Recent & Notable

David Mutschlecner, Sign. (Boise, Idaho: Ahsahta Press, 2007). 84pp. Working at the edge of the desert, real and metaphorical, Sign creates a distinctive voice and a distinctive sensibility haunted as it is by visionary possibility. Using a spare, taut idiom, David Mutschlecner’s poetry achieves a rare communion with a vision of transformative longing. –Jon Thompson

Dawn-Michelle Baude, The Flying House. (West Lafayette, Indiana: Parlor Press/Free Verse Editions, 2008). 121 pp. The Flying House is published in the series I edit, but don’t just take it from me. Alice Notley says of it: “Dawn-Michelle Baude’s The Flying House—written in many countries (“sites”) and including some ten years of work—reads like a long poem with its unifying themes of place and impermanence, permanent violence, [and] traces of the past. . . . The elegant, open-field line casts over the page like a lace net—Pausanias as if something psychically earth-shaking actually happened while living the guide book that is now our ancient history. The music, a fast line, pulls the reader forward by the throat. This is a beautiful, puzzling, sad, and fascinating book.”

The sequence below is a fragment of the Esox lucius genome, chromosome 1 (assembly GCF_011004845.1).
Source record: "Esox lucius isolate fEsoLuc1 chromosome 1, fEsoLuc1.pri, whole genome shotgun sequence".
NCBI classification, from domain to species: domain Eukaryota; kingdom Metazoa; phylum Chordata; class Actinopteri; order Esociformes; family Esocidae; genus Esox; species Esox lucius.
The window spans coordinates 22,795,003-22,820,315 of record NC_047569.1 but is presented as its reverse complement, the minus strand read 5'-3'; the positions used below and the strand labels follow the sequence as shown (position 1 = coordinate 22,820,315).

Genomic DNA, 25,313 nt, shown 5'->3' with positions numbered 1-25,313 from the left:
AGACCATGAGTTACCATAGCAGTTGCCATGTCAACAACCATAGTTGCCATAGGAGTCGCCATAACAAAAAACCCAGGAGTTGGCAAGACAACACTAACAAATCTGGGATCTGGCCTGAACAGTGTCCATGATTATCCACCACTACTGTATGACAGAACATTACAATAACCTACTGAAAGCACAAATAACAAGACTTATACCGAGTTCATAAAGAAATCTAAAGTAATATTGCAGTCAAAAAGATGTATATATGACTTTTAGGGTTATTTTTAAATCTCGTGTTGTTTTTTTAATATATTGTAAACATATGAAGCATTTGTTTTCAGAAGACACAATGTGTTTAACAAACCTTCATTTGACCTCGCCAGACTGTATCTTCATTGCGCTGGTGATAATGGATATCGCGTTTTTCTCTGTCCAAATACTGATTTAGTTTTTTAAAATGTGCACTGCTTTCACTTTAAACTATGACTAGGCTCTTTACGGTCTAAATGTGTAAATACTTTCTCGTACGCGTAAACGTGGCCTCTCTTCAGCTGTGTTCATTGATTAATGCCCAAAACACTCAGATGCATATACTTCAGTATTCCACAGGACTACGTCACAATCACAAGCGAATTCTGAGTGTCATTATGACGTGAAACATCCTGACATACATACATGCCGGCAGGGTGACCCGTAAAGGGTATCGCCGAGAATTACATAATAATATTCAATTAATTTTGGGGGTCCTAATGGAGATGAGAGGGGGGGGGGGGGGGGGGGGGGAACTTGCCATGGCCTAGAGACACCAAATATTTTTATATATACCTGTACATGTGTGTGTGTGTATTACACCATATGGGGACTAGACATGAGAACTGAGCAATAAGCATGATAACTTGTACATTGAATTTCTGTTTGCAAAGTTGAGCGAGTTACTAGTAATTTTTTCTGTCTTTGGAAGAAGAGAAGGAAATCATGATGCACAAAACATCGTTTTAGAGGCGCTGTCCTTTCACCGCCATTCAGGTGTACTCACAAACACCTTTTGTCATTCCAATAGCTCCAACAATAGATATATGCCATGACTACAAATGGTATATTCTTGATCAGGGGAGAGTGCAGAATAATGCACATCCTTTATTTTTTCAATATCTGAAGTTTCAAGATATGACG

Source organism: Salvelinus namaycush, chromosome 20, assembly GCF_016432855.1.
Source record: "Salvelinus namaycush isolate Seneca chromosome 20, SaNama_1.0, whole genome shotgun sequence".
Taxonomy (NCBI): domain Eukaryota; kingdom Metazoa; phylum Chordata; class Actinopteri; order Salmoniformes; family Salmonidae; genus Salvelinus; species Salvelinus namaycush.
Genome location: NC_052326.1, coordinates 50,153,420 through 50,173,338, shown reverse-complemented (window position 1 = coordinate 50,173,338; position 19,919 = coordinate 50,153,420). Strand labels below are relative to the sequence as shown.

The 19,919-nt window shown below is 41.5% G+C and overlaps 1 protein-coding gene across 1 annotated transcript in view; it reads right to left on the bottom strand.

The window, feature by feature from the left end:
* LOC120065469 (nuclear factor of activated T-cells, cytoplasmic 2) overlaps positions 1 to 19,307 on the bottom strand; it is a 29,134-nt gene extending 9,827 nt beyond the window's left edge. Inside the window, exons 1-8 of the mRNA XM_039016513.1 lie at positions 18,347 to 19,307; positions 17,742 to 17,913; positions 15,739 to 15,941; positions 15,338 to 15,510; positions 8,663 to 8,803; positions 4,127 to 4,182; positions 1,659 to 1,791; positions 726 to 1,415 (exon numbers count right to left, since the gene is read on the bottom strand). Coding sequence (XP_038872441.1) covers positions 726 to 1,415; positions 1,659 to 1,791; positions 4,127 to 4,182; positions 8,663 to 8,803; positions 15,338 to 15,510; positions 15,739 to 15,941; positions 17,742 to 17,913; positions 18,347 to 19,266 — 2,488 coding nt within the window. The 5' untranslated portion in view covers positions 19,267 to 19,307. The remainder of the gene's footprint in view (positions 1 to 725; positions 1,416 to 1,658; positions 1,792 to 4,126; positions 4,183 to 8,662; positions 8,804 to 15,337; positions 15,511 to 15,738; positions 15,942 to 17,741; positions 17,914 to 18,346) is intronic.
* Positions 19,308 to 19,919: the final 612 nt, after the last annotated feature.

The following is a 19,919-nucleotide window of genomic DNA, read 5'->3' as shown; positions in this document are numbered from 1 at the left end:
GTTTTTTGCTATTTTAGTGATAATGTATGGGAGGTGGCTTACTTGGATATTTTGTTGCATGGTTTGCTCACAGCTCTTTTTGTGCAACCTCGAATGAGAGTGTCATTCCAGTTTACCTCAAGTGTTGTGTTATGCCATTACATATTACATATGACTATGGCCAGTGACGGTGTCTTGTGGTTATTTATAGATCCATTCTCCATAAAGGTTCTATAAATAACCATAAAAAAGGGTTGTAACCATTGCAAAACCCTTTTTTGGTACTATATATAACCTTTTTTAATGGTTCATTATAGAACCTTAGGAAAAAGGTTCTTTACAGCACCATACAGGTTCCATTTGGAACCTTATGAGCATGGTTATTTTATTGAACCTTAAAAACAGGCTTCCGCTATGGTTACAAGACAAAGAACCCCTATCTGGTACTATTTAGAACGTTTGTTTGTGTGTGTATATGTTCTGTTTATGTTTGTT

Matthew Cooperman, Daze. (Cambridge: Salt, 2006).108 pp. “Moments in Daze are so delicate and then round the corner comes the stab, the surprise, the knowing frippery and twinkle-eyed nudge. The poems do daze, they dazz; they does. No other poet has such panache and such beauty: something pure in a heart can hide.”—D.A. Powell

Charles Wright, Littlefoot: A Poem. (New York: Farrar, Straus and Giroux, 2007). 87 pp. Littlefoot contains Wright’s trademark ruminations on the nature of mortality; in this collection, they take place over the course of a single year, the poet’s seventieth. Rueful, reverential, and sharp-eyed in its metaphoric inventiveness, Littlefoot examines the limits of language to signify the nothing that is not there and the nothing that is.—Jon Thompson